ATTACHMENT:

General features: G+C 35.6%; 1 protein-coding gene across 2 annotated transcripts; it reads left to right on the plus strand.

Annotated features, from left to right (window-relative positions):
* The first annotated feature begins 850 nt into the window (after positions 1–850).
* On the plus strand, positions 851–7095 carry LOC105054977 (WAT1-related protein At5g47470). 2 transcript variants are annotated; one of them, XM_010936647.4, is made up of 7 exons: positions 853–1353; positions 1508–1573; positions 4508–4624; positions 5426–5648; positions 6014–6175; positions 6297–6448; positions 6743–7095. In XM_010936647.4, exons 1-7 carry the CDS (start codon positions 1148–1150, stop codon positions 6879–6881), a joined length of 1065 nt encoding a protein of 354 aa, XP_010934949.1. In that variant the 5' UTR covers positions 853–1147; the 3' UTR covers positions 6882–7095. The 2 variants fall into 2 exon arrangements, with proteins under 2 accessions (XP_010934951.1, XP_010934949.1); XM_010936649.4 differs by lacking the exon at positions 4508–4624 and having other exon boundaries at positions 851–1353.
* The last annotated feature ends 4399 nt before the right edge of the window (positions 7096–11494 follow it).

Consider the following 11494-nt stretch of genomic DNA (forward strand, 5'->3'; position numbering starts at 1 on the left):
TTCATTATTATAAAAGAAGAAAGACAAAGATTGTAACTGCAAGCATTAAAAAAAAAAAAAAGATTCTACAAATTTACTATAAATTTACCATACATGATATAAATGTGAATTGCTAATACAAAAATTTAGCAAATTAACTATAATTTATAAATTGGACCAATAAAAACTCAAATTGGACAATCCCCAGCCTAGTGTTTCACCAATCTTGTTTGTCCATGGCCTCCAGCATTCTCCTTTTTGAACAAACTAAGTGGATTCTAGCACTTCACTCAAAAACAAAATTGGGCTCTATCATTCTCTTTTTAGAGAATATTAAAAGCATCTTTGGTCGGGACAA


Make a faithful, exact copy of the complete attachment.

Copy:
General features: G+C 35.6%; 1 protein-coding gene across 2 annotated transcripts; it reads left to right on the plus strand.

Annotated features, from left to right (window-relative positions):
* The first annotated feature begins 850 nt into the window (after positions 1–850).
* On the plus strand, positions 851–7095 carry LOC105054977 (WAT1-related protein At5g47470). 2 transcript variants are annotated; one of them, XM_010936647.4, is made up of 7 exons: positions 853–1353; positions 1508–1573; positions 4508–4624; positions 5426–5648; positions 6014–6175; positions 6297–6448; positions 6743–7095. In XM_010936647.4, exons 1-7 carry the CDS (start codon positions 1148–1150, stop codon positions 6879–6881), a joined length of 1065 nt encoding a protein of 354 aa, XP_010934949.1. In that variant the 5' UTR covers positions 853–1147; the 3' UTR covers positions 6882–7095. The 2 variants fall into 2 exon arrangements, with proteins under 2 accessions (XP_010934951.1, XP_010934949.1); XM_010936649.4 differs by lacking the exon at positions 4508–4624 and having other exon boundaries at positions 851–1353.
* The last annotated feature ends 4399 nt before the right edge of the window (positions 7096–11494 follow it).

Consider the following 11494-nt stretch of genomic DNA (forward strand, 5'->3'; position numbering starts at 1 on the left):
TTCATTATTATAAAAGAAGAAAGACAAAGATTGTAACTGCAAGCATTAAAAAAAAAAAAAAGATTCTACAAATTTACTATAAATTTACCATACATGATATAAATGTGAATTGCTAATACAAAAATTTAGCAAATTAACTATAATTTATAAATTGGACCAATAAAAACTCAAATTGGACAATCCCCAGCCTAGTGTTTCACCAATCTTGTTTGTCCATGGCCTCCAGCATTCTCCTTTTTGAACAAACTAAGTGGATTCTAGCACTTCACTCAAAAACAAAATTGGGCTCTATCATTCTCTTTTTAGAGAATATTAAAAGCATCTTTGGTCGGGACAA